I took lots and lots of pictures of bears. Bears running. Bears jousting. Bears pouncing and catching salmon. Bears eating salmon. I would dearly love to tell you that I took lots and lots of really GOOD pictures, but unfortunately in my excitement I left the auto focus switch in the wrong position so most of the photos are proof of what we got to see, but almost all in soft focus. The digital management program could not correct the focus well enough to use most of the pictures on the blog, much to my disappointment. But that just means I'll have to come back here and try again some time. No problem with that!

That little guy above keeps coming right for me...
Meanwhile behind me in the stream, there is the constant splashing of the salmon and the salmon being chased and caught by the grizzles. (That big hump between the fore legs is the key to telling grizzles from blacks when they happen to be colored this closely- as they are when their diets are similar.)
Finally, that little guy makes it to shore for a visit??? (Hold That Thought)

From the bear viewing station, we proceeded UP to the summit of the Salmon Glacier. The road was something else. This picture may give you some idea, but when it was really bad, narrow, dangerous, and downright scary, there was no stopping for a documentary shot or two- trust me on this one.
The Salmon River runs a mile or more below us as we continue the climb. Not since the first time I saw Sound of Music did I have the feeling of flying over the mountain this high and this close.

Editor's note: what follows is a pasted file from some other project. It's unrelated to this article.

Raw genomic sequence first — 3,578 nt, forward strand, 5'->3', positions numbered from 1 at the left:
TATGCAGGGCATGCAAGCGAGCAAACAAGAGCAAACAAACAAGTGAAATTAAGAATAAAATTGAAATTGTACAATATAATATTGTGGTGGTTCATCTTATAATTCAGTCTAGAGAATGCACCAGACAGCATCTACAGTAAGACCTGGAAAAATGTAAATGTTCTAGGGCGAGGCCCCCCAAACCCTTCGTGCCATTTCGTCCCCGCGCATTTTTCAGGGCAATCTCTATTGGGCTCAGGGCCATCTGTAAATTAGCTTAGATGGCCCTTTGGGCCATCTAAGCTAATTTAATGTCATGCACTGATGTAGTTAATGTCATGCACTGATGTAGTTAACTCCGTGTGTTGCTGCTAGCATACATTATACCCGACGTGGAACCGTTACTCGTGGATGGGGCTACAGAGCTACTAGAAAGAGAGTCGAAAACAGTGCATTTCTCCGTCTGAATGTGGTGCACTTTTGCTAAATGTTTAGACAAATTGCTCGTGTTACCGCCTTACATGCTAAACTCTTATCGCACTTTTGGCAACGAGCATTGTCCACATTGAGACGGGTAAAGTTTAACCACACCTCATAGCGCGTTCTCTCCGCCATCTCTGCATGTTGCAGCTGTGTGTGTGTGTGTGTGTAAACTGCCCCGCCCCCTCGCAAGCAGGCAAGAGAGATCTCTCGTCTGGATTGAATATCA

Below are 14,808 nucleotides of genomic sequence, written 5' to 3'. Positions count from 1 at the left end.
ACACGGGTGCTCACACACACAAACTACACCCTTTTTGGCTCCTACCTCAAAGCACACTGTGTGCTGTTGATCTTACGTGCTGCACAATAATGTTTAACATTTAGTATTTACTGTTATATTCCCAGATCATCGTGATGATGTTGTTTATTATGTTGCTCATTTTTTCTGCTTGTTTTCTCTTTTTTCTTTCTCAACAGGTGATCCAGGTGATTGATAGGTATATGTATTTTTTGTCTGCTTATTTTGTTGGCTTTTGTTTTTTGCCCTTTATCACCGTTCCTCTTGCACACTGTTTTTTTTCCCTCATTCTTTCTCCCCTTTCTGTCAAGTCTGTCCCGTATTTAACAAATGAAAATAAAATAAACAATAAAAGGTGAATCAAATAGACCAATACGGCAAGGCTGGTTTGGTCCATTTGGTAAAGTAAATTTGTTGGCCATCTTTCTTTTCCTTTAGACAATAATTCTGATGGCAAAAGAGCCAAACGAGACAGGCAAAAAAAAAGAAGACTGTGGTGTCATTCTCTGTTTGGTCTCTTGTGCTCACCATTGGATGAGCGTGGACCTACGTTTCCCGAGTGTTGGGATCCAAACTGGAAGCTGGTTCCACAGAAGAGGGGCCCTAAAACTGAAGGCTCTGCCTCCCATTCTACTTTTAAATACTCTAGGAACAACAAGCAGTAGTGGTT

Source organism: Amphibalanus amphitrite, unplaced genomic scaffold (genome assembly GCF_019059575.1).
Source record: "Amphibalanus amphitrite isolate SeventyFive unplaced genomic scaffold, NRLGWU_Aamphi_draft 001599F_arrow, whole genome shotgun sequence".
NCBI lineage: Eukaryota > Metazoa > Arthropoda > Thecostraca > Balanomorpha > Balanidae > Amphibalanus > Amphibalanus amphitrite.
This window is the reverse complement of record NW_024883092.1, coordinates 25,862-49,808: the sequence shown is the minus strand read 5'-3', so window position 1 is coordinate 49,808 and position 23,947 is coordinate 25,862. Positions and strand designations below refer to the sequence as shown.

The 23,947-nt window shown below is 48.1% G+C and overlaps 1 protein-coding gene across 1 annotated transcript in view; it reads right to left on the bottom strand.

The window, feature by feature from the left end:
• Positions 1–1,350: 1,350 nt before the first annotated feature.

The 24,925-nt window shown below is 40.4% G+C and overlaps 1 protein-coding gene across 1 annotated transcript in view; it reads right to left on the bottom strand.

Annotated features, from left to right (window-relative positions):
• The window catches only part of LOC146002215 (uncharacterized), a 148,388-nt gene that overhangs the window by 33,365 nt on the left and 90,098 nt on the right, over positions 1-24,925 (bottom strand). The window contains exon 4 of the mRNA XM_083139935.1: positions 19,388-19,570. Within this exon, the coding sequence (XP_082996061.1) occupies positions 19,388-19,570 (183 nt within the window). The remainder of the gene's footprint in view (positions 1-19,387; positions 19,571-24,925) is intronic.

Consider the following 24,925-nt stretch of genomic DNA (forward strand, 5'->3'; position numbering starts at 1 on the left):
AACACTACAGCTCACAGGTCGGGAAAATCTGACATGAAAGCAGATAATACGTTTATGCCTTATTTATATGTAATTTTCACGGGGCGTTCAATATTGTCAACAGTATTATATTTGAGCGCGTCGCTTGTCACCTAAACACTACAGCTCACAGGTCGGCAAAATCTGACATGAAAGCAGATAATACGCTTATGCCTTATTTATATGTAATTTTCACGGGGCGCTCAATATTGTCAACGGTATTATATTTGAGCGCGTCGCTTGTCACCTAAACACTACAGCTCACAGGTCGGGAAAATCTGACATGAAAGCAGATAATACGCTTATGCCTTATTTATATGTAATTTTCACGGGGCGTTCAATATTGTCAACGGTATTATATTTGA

We will never be able to describe the size and scale of this landscape. It simply must be seen to be believed and it simply must be experienced to be appreciated. I will tell you that, without any hesitation, I can say this is the scariest drive I have ever taken in my life. I'm sure I mentioined that a number of times on the way up. I know I mentioned it because each time I did, Marilyn told me it was OK to turn around and head back down- after all we had seen the mountain and we had seen the glacier in all its glory. "No, we'll keep going," I replied each time the topic came up. Now I did not say that because I was calm and collected. I was neither. Mountain climbing does not fit into my definition of a safe sport whether one is hiking and climbing or driving a two wheel drive vehicle up a four wheel drive road/trail/path. If I'm being truthful, I did not turn around for three reasons: One- I really did want to get to the summit. Two- the road/trail/path was too narrow to turn around safely. And three- I might easily have soiled my shorts had I attempted to turn around.

This little ground critter evidently thought I was driving safely enough that he could check us out as long as he stayed really near the edge. He was correct.

At the summit, the world seemed to be revealed before us. It was a most moving experience. The climb is scary, treacherous, but attaining the summit took care of all that and made the day just about perfect....
On the way back down and toward the bear observation station, Marilyn was moved to leave a snow angel on the edge of the glacier- so she did!

And remember that cute little grizzly cub that was swimming in my direction for a visit. Well, it wasn't exactly for a visit. Seems it was for something else- which answers the age old question; "Does a Bear ____ in the Woods?"

Apparently he does...and also by the side of the stream....